Are you looking at making a move and wondering wonder if purchasing a town house is right for you?

If you’ve ever found yourself asking the question,”What are the advantages or disadvantages of owning a townhome versus a traditional single family home?”, then READ ON!

The ladies of the Millam Real Estate Group are breaking down the townhome ownership advantages below.

Before we jump into their pros and cons, let’s first make sure we’re all on the same page about what defines a property as a town house. 

What makes a townhome or town house different from a traditional family home?

The term townhouse is used to describe multiple property units mimicking a detached home but are typically attached in a multi-unit complex through shared or common walls, but detached townhomes are also cropping up in certain communities across the Twin Cities area.

A town house, unlike a duplex or fourplex, is individually owned. And, although they look similar in some cases, the main difference between a townhome and row house is how they are actually arranged in construction. Row houses are literally lined up all in a row, while townhomes are often configured side-by-side or back-to-back.

The difference between townhouses and condos is a bit more confusing at times because it really depends on the form of ownership passed through the sale of the property. Some town houses are sold as condos (and vice versa).

The one thing you should know if you purchase a townhouse as a condo is this, as a “condo” owner you only own the inside of the unit, not the exterior or framework. If you purchase it as a townhome you might own exterior property (yard) as well, but this will all be subject to the rules of a the (HOA), or homeowners association.

The townhome lifestyle comes with a list of additional advantages, as well!

townhome advantages and disadvantages

So! Should you consider townhome ownership?

Use this list of Pros and Cons to help you decide!


  1. Low-Maintenance Living. Townhome communities come with a HOA (homeowners association) who is responsible for the exterior maintenance of the property. They maintain the landscape and will remove snow from common areas and parking spaces. However, snow removal from your individual drives and sidewalks are HOA dependent. They’re responsible for the general maintenance of the exterior of the structure as well such as the siding, bricking, and roofs, as well as common area structures such as pools, parks, and community room spaces or office space. 
  2. Community Common Areas. Townhome communities, especially the newer ones, often come with common spaces that can be enjoyed by every home owner and member of the HOA. These spaces are great for building a sense of community. Your pool space, workout/exercise rooms, parks and trails, or community rooms are examples of this. Some townhome properties also include banquet rooms and mini-office spaces, or even coffee and sundry shops.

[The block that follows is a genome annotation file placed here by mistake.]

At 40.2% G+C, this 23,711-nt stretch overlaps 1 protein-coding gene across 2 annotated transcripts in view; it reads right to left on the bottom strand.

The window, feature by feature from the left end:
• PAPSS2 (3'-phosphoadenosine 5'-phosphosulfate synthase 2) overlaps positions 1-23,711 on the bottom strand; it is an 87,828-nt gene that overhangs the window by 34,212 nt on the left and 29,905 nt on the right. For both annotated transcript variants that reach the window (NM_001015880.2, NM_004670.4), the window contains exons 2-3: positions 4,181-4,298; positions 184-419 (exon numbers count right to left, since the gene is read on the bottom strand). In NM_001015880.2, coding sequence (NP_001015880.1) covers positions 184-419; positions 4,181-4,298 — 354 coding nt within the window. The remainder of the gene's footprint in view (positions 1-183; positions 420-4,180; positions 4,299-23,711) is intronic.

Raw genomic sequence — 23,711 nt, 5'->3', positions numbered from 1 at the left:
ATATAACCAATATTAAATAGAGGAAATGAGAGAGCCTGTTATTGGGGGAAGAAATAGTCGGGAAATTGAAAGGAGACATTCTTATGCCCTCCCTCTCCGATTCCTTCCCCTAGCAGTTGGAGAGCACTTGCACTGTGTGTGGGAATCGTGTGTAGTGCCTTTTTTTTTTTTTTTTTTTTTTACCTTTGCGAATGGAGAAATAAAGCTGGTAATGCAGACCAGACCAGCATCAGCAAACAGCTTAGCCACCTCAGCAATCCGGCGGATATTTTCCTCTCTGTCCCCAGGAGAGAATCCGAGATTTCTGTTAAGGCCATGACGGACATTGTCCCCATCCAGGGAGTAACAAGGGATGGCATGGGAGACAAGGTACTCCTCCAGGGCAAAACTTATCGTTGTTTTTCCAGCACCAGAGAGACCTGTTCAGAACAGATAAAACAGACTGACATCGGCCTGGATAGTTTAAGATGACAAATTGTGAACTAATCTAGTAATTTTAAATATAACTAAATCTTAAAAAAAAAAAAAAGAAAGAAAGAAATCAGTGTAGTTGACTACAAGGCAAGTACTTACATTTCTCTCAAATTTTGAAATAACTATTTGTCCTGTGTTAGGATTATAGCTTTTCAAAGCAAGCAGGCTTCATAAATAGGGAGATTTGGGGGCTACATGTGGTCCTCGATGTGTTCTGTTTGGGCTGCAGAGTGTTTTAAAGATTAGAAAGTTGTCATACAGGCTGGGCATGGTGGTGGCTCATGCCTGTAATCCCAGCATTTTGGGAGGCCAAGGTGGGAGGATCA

3. Location. Location. Location. Because they’re designed as neighborhoods or mini-communities within a community, they’re typically built in convenient and accessible locations that foster the maintenance-free lifestyle and convenience rather than a more remote area. You’ll typically find public transportation within reach as well as nearby shopping and dining options.


  1. HOA Fees. Those homeowner association fees will vary from community-to-community based on the services included, the size of the community, the insurance policy and more. Your HOA fees usually cover common area maintenance, exterior building maintenance, limited insurance to cover exterior property damage and repairs, sewer & roof maintenance, and insect infestations that can harm the exterior structures (like termites or carpenter ants). Some larger associations will even include security measures at times.
  2. Privacy. Because you are often sharing walls and/or yard spaces, your privacy is more limited than it would be with traditional single family property purchases. Shared yards also makes living spirited pets or family members can be a challenge, but those shared common spaces help provide appropriate spaces to let off a little steam.
  3. Community Regulations and Restrictions. Remember those HOA agreements? Well, they come with some common rules every member of the association community agrees to adhere to. You want to read these carefully before making any ‘final’ decisions to purchase because some may effect your expectations of the perfect place to live or raise a family. Some restrictions are designated to changes of the exterior materials or structure of the home. Some include pet restrictions. Even pet-friendly associations will have restrictions on the number, size, or even type of pets you can or cannot have on the property which is addition to any city-wide ordinances and regulations. Other regulations often overlooked are restrictions on the number of vehicles or whether or not you can have a commercial vehicle on the property; even those branded with window decals or full body wraps. Gardening and holiday decor are also commonly restricted in use.

At the end of the day, townhome living isn’t for everyone, but if you’re looking for a place you can call your own, potentially grow equity, gives you a sense of instant community, offers additional amenities like you would find in apartment living, and takes the worry out of most property maintenance needs, then this may a great option for you.

Want more information? CALL 763.241.7607.